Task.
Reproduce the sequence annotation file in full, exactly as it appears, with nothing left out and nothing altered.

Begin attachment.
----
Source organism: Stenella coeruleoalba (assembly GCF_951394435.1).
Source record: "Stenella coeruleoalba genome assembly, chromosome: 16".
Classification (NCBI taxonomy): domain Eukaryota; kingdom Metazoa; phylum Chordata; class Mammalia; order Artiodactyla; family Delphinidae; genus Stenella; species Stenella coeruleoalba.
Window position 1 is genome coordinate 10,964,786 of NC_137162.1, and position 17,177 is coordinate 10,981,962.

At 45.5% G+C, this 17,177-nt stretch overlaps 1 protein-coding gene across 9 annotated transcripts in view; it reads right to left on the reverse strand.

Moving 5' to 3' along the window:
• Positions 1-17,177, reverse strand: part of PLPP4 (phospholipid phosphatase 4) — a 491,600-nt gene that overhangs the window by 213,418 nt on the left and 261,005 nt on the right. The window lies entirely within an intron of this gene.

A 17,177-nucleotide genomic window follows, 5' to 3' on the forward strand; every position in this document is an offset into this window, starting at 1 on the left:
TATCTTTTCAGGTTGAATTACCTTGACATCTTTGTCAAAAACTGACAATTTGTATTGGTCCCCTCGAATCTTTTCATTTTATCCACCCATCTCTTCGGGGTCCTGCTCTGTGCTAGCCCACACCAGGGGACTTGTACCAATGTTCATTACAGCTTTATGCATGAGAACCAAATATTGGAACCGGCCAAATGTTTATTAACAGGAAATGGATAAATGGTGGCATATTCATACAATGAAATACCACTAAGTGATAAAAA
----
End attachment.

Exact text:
Source organism: Stenella coeruleoalba (assembly GCF_951394435.1).
Source record: "Stenella coeruleoalba genome assembly, chromosome: 16".
Classification (NCBI taxonomy): domain Eukaryota; kingdom Metazoa; phylum Chordata; class Mammalia; order Artiodactyla; family Delphinidae; genus Stenella; species Stenella coeruleoalba.
Window position 1 is genome coordinate 10,964,786 of NC_137162.1, and position 17,177 is coordinate 10,981,962.

At 45.5% G+C, this 17,177-nt stretch overlaps 1 protein-coding gene across 9 annotated transcripts in view; it reads right to left on the reverse strand.

Moving 5' to 3' along the window:
• Positions 1-17,177, reverse strand: part of PLPP4 (phospholipid phosphatase 4) — a 491,600-nt gene that overhangs the window by 213,418 nt on the left and 261,005 nt on the right. The window lies entirely within an intron of this gene.

A 17,177-nucleotide genomic window follows, 5' to 3' on the forward strand; every position in this document is an offset into this window, starting at 1 on the left:
TATCTTTTCAGGTTGAATTACCTTGACATCTTTGTCAAAAACTGACAATTTGTATTGGTCCCCTCGAATCTTTTCATTTTATCCACCCATCTCTTCGGGGTCCTGCTCTGTGCTAGCCCACACCAGGGGACTTGTACCAATGTTCATTACAGCTTTATGCATGAGAACCAAATATTGGAACCGGCCAAATGTTTATTAACAGGAAATGGATAAATGGTGGCATATTCATACAATGAAATACCACTAAGTGATAAAAA